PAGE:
Dispersal into eastern Asia occurred by 1 million years ago, perhaps earlier. Until recently, the oldest accepted European evidence was about 800,000 years old, from Gran Dolina cave, Spain. However, recent discoveries at Dmanisi, Republic of Georgia, may be earlier. Dmanisi lies 1500 km (940 miles) north of ‘Ubeidiya, and yielded more than 1000 artifacts and many human fossils.
The Persistence of Homo erectus in Java
By 600,000–500,000 years ago, along with more sophisticated hand axes, hominins with larger, more modern braincases appeared in Africa, probably evolving abruptly from Homo ergaster. They closely resembled Europeans of 500,000–400,000 years ago, so are grouped together as Homo heidelbergensis. H. heidelbergensis’ expansion from Africa probably explains the introduction of Acheulean artifacts to Europe about 500,000 years ago. Homo heidelbergensis may be the last shared ancestor of the Neanderthals and modern humans.
Homo heidelbergensis AND THE EARLIEST OCCUPATION OF EUROPE
No European site is indisputably older than 800,000 years, and only one or two are older than 500,000 years. This implies obstacles to early human settlement, particularly glacial conditions. Fossils from Petralona, Greece, and Arago, France, suggest descent from Homo heidelbergensis: expanding Africans who brought the late Acheulean tradition to Europe c. 500,000 years ago.
Homo heidelbergensis had large, prognathic faces, massive, chinless jaws with big teeth, large browridges, low, flat foreheads, and thick skulls. Yet they had a much enlarged brain, averaging over 1200 cc. Their anatomy and geographic distribution make them a plausible common ancestor for Neanderthals and modern humans.
Brain Expansion and Change within the Hand Axe Tradition
The Acheulean tradition, as noted, had an early phase, before 600,000 years ago, with thick, asymmetric hand axes and a later phase, after 600,000 years ago, with thinner, trimmed, more symmetrical examples. This greater technological sophistication may have been crucial for colonization of Europe.
The Evolution of the Neanderthals in Europe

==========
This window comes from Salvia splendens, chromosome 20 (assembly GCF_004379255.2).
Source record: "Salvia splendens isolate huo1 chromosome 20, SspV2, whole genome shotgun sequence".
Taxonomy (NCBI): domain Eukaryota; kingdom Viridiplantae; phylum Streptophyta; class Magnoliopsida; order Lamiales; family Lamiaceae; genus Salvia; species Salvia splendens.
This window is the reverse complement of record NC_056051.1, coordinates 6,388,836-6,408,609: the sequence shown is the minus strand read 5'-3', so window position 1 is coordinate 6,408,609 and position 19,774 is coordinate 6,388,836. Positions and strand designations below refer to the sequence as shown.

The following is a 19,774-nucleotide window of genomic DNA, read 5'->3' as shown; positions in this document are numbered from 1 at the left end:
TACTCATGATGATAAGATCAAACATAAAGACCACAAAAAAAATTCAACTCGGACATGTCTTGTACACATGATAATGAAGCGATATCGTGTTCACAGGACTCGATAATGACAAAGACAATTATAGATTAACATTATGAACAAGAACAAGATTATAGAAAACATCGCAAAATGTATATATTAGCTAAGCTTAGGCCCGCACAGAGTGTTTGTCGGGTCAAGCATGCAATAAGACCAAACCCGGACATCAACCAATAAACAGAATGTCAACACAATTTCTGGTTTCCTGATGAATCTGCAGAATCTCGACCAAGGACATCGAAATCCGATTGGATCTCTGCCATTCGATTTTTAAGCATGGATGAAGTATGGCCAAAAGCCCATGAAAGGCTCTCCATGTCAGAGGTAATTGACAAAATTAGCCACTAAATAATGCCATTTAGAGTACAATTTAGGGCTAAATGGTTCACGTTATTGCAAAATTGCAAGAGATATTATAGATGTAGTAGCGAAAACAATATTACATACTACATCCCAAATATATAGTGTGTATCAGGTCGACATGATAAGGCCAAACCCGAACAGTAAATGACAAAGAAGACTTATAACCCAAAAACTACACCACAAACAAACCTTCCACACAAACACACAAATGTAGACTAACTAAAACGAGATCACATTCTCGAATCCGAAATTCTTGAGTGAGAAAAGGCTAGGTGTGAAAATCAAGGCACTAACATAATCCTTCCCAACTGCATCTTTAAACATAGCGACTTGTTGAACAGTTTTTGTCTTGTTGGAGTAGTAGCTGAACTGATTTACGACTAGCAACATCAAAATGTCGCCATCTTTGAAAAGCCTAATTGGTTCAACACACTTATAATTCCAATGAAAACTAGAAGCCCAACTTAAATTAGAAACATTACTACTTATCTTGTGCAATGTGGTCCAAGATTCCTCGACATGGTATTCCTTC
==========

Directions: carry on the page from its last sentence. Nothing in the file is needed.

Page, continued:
After 500,000 years ago, Neanderthals evolved in Europe while modern humans evolved in Africa. Older finds from Swanscombe, England, and Steinheim, Germany, augmented with recent finds at Sima de los Huesos, Atapuerca, Spain, shed light on Neanderthal development.
EVIDENCE FOR EARLY HUMAN BEHAVIOR APART FROM STONE ARTIFACTS
Knowledge of Acheulean people comes from fewer than 50 archaeological sites scattered in time and space, not always well-dated. The behavioral implications are often ambiguous. Despite this, we can say a few things about early human behavior apart from stone tools.
Raw Materials besides Stone
Animal bones at many sites suggest their use as hammers, retouchers, anvils, or cutting boards; a few were percussion-flaked to produce bifaces, scrapers, and choppers. Bamboo was likely used in eastern Asia, where hand axes are lacking. Actual bamboo artifacts remain unknown.
Shelters must have been needed in Eurasia, but apparently were ephemeral, leaving ambiguous traces. Patterned arrangements of large rocks found at several sites may be foundations for huts or windbreaks, but natural processes cannot be ruled out. At other sites, oval or round clusters of artifacts, bones, and debris could mark hut interiors. Evidence for housing becomes abundant and unambiguous after the advent of fully modern humans between 50,000 and 40,000 years ago.
Homo ergaster (or H. erectus) may have mastered fire for warmth and cooking before colonizing Eurasia, but direct evidence is tenuous. The oldest widely accepted evidence comes from Zhoukoudian Locality 1 in China dated to between 500,000 and 240,000 years ago. In Europe, several sites have evidence for fire dated between 400,000 and 300,000 years ago, and others date between 186,000 and 127,000 years ago.
Three examples of possible art are most convincing. First, fragments of humanly introduced ocher have been found with Acheulean artifacts and animal bones at Kapthurin, Kenya, Duinefontein 2, South Africa, and Twin Rivers, Zambia. Second, an elephant bone fragment from Bilzingsleben, Germany has incised fanlike lines (not butchery marks) created simultaneously with one stone tool. Third, a small, definitely humanly modified lava pebble from Berekhat Ram (Syrian/Israeli border) may represent a crude human figurine. Clear artistic objects become commonplace only after 50,000 years ago, with modern humans.